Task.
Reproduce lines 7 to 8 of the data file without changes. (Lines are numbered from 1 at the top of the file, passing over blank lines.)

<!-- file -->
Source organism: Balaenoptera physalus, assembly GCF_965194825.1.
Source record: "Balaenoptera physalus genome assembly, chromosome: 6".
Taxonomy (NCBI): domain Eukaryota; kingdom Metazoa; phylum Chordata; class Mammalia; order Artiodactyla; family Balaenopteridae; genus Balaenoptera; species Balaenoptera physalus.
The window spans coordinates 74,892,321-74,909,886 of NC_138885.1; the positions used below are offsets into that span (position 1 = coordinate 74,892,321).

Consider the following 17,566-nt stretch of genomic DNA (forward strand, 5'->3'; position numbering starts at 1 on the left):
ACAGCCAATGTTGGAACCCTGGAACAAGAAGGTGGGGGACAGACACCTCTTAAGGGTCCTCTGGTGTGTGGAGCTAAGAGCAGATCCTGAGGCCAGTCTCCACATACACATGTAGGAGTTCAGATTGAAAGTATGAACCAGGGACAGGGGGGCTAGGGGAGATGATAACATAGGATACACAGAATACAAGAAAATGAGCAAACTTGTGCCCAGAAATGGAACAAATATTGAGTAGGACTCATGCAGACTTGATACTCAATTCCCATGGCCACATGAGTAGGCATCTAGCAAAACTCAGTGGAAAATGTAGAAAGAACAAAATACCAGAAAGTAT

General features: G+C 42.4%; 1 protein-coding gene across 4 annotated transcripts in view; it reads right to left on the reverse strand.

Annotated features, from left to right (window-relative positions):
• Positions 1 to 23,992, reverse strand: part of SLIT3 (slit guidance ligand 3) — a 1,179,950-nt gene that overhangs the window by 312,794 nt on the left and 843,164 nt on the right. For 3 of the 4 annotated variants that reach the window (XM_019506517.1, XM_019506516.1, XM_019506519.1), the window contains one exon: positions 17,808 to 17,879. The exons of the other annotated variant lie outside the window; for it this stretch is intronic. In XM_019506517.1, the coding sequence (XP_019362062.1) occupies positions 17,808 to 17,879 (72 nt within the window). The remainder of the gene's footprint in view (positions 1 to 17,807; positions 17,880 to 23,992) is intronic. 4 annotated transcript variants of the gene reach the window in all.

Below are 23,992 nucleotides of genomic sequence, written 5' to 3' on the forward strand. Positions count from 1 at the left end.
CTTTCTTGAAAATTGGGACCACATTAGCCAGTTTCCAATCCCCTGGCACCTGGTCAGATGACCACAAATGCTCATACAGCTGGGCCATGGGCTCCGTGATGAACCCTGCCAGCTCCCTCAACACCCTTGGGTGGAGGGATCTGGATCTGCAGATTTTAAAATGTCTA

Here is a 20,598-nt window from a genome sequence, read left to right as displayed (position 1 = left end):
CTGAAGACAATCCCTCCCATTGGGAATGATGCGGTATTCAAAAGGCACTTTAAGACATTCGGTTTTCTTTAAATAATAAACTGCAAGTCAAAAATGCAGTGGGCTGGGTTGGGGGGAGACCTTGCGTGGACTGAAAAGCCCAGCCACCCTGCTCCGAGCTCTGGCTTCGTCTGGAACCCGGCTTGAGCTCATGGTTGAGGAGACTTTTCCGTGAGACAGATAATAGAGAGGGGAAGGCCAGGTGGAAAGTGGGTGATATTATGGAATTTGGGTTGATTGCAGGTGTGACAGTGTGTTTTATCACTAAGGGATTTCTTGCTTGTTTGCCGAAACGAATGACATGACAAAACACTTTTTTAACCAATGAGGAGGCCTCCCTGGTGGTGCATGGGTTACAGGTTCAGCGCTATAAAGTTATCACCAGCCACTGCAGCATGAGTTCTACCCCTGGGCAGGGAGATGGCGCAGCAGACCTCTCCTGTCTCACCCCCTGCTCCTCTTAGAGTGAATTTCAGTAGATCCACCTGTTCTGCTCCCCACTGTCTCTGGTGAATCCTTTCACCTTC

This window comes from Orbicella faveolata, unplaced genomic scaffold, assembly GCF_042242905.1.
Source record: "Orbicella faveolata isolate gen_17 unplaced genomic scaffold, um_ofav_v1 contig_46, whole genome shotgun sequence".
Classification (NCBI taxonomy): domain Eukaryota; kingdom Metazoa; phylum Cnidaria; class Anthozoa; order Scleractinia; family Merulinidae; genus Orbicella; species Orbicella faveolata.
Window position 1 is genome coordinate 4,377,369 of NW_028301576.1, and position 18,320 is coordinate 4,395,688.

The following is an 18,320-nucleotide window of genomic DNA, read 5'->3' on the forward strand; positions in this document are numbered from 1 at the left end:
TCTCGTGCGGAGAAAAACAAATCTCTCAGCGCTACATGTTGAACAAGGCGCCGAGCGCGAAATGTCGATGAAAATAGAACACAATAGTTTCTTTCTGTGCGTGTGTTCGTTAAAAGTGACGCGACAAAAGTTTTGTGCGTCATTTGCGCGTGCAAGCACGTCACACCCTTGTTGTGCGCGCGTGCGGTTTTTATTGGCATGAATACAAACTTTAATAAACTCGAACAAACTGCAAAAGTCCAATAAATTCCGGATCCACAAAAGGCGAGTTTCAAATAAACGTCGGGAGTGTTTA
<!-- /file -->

General features: G+C 42.4%; 1 protein-coding gene across 4 annotated transcripts in view; it reads right to left on the reverse strand.

Annotated features, from left to right (window-relative positions):